If you disable this policy Windows does not call the registered antivirus programs when file attachments are opened.

If you do not configure this policy Windows does not call the registered antivirus programs when file attachments are opened.


In other words unsafe attachments can be opened if the AV doesn't scan them.

What will you do when Windows 7 ends?-group-policy.jpg
Example of a Group Policy setting that doesn't stick in Home Premium:

KB3035583 Reappeared After Being Hidden

As Shawn says it's better to find the appropriate registry setting.


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25 Mar 2016   #67
remm

Win 7 Ultimate 64-bit
 
 

Quote   Quote: Originally Posted by Benteke View Post
Quote   Quote: Originally Posted by remm View Post
....And using Sandboxie with it (as I have stated in these forums upteen times before) negates the need for a real-time AV, protecting the OS from any online threats by keeping all online activity within the sandbox which can be configured to be deleted after each session, or persist if one prefers, which is still perfectly safe.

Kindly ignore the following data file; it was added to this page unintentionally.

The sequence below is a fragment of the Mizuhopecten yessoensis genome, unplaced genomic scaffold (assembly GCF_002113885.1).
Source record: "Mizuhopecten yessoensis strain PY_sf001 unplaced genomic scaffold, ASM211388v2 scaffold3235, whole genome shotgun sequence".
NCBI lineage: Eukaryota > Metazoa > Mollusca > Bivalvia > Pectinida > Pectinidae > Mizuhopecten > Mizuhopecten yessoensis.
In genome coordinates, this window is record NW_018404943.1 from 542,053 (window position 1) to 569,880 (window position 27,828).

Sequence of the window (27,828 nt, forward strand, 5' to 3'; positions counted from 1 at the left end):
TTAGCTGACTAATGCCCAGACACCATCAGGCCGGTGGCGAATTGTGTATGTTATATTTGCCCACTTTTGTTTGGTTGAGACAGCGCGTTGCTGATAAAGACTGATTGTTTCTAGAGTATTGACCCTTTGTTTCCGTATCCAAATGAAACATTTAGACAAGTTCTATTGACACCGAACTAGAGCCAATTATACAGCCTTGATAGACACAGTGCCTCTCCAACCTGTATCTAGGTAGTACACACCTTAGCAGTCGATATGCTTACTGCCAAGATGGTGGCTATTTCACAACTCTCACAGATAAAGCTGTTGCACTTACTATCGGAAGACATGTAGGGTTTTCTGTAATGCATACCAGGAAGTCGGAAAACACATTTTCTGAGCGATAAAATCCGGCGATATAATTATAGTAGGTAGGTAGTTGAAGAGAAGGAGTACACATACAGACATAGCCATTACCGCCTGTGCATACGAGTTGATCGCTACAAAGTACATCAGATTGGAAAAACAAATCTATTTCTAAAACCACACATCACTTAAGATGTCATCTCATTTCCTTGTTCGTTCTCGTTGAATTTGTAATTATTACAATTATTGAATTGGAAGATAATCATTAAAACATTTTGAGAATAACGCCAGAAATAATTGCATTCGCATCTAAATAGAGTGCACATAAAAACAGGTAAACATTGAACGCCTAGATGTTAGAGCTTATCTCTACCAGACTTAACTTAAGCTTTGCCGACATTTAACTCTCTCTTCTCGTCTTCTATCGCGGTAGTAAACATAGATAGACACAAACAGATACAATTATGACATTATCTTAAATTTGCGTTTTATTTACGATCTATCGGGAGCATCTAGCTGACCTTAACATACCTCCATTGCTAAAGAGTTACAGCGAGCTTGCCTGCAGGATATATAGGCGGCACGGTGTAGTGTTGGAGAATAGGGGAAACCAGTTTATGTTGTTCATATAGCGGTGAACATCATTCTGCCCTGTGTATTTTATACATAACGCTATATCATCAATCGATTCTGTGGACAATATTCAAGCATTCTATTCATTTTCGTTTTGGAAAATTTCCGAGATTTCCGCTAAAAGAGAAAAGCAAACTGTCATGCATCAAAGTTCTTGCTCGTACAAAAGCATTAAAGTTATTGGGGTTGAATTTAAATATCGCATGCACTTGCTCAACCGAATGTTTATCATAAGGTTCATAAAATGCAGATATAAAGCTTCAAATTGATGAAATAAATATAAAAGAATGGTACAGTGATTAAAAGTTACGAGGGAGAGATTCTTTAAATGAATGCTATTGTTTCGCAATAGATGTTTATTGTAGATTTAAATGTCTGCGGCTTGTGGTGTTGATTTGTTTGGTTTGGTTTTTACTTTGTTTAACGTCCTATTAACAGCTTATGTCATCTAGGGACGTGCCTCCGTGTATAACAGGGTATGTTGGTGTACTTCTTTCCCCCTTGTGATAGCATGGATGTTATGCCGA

I would love to know more about this... My AV subscription runs out fairly soon and I'm not planning on renewing. Any info/further reading you could suggest?
Can read about Sandboxie here, and can Google "what is a sandbox" for general info to read about the concept which is not new, and not specific to Sandboxie. Sandboxes have been used for many, many years to study sftw viruses among other things. Sandboxie just packages one for easy use.
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26 Mar 2016   #68
hazel123